Smoke Meth & Hail Satan?

Lately I’ve been seeing a lot of references to this shirt online…


I think it’s quite funny, so I share it myself when I see it, but maybe it’s worth mentioning that this isn’t supposed to be taken literally, just like Satanism itself. It’s a message about nihilism.

But it did get me thinking about Satanism, especially after a friend shared an image with me about coexistence. This one (cropped because it was mostly black):


Well, how would you feel about coexisting with Satanists?

It’s an important question, because it raises the issue of what Satanism actually is – something that religious people often don’t realize. Satanism is not the belief in or the worship of a literal Satan. It’s not about devil-worship. Satanists are atheists, like me, and Satanism itself is a parody of religion. Their version of the Ten Commandments contains all the important moral lessons left out of the Christian one, such as rules about consent (don’t rape), not having slaves, not treating women like property, and so on.

In fact, nobody in history has ever worshipped the devil. If you believe in the Bible, then you believe that backing Satan would be to back the losing team. So if you believe in Satan, there is no way in hell that you would worship Satan. It makes zero fucking sense.

However, if Satanism is recognized as a religion, which it is, and your constitution allows freedom of religion… and a bunch of Christians hand out leaflets to proselytize their religion in a school, then all other religions, including Satanists, have equal rights to hand out their own. And what do you think is going to happen then? Christians don’t really want to coexist – they don’t want to allow Satanists to hand out leaflets. (I shouldn’t generalize. My apologies. But there have been many well publicized cases, especially in the US, where Christians clearly only believe in freedom of religion when it pertains to their religion. So you’re free to practice your religion as long as it is Christianity. Any recognition of other religions or even their religious holidays is perceived by these people as an attack on Christianity. Think of the nonsense around their Starbuck’s cups controversy, or their opposition to the phrase “Happy Holidays”, or the persecution complex behind movies like God’s Not Dead.) In my hypothetical example of leaflets being handed out, to oppose Satanists doing likewise, Christians will simply stop doing so themselves, and introduce rules banning others from doing so (1), and that is the objective of “Satanist” activists – secularism, the separation of church and state.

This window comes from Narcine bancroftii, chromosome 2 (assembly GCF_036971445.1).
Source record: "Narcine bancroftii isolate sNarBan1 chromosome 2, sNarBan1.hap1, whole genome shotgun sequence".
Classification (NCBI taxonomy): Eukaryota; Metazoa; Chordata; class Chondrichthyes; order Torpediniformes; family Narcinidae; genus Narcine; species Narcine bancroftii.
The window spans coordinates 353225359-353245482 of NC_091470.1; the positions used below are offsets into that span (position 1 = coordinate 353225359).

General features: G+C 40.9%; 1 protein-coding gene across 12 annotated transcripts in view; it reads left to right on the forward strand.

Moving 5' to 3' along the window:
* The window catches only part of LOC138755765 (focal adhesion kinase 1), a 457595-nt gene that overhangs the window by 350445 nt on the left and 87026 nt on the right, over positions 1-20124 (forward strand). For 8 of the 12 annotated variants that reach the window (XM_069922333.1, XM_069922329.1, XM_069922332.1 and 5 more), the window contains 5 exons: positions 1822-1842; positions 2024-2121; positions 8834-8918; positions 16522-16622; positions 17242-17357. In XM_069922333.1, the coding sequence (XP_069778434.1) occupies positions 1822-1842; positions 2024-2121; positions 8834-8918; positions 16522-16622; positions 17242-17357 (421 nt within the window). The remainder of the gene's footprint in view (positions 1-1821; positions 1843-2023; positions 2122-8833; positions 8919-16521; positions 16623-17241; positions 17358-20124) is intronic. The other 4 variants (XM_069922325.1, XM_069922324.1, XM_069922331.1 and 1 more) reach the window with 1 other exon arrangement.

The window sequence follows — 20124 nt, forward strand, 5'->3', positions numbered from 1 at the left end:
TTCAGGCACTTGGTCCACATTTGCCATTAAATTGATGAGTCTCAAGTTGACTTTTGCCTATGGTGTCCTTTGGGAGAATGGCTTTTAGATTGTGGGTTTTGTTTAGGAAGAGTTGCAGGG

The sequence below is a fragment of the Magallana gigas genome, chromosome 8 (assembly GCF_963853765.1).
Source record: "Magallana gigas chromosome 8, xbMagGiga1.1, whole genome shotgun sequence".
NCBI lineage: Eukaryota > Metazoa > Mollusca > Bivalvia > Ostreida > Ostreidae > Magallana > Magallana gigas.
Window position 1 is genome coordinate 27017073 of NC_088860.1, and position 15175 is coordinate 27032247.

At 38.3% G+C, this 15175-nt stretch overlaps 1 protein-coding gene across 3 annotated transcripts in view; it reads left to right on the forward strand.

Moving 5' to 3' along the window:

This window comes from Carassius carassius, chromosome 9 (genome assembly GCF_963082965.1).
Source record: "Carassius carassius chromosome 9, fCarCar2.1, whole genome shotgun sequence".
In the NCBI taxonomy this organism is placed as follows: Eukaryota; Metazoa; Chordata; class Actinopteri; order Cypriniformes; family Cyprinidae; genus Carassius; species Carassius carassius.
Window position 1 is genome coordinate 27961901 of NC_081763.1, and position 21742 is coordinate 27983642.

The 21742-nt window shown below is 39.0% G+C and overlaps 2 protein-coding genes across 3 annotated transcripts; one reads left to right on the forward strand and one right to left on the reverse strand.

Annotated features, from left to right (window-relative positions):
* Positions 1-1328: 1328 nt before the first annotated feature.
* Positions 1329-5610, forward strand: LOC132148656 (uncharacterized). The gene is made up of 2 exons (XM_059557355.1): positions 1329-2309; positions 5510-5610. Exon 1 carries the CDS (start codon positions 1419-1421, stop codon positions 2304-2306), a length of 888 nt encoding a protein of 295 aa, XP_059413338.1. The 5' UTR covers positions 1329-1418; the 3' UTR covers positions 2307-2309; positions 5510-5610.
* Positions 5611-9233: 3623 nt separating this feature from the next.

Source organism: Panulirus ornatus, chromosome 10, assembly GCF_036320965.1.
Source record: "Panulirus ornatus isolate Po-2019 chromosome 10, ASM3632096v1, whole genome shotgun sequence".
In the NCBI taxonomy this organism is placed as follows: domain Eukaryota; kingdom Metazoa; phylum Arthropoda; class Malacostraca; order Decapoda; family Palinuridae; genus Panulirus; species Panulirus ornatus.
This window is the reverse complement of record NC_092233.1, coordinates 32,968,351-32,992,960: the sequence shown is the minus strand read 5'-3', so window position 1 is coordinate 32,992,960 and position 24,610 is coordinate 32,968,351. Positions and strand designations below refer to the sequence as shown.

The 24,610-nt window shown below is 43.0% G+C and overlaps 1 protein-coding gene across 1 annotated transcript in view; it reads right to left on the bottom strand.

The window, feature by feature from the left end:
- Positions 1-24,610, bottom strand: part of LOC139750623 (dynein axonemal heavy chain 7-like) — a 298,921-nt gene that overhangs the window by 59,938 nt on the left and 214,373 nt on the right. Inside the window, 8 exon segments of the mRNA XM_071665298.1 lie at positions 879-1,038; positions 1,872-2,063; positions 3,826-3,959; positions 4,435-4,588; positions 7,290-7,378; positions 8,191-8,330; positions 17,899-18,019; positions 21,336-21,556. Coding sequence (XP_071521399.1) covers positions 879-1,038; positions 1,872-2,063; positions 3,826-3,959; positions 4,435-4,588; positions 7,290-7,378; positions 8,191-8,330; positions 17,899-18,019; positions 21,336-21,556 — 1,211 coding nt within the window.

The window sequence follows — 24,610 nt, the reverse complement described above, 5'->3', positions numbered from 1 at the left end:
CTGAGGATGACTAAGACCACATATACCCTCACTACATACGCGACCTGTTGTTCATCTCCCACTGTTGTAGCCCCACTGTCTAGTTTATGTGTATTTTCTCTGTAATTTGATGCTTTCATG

Which gets me wondering about the underlying sentiment in a message that asks for coexistence… If the message is sincere, then I’m all for it. Of course we all have the right to believe whatever we want, to practice our religions, or not practice any religion, and not be persecuted for whatever our choices may be. However, if the message really means “leave me alone and let me continue imposing my religion on others”, then fuck that. Nobody has the right to impose their religion or the rules of their religion on other people. Freedom of religion also means freedom from religion.

Personally, I don’t like hiding secularism behind a veneer of Satanism. I think it’s counterproductive. Many religious people tend to see things as this simple binary: “You either worship my god, or you follow my devil.” Every other religion, and anyone who doesn’t see things their way, is automatically a Satanist in their view. So calling yourself a Satanist, in my opinion, serves only to encourage their false dichotomy.

(1) The other issue I have with this, by pushing equality of Satanism to force Christians’ hands, is that it often results in Christians, who are in control, from imposing rules to prevent any religion from doing what they want. So while it stops them from proselytizing at schools or having their invocations in public meetings, it doesn’t really take religion out of the equation – it just forces them to prevent what they see as another “evil” religion from having a fair chance. While it achieves its objective in the short term, it allows them to delude themselves into claiming some sort of moral victory, and also further perpetuates the idea that Satanists are evil, and to those who realize that Satanists are really atheists, that atheism is also an ideology (which it is not).


About Jerome

I am a senior C# developer in Johannesburg, South Africa. I am also a recovering addict, who spent nearly eight years using methamphetamine. I write on my recovery blog about my lessons learned and sometimes give advice to others who have made similar mistakes, often from my viewpoint as an atheist, and I also write some C# programming articles on my programming blog.
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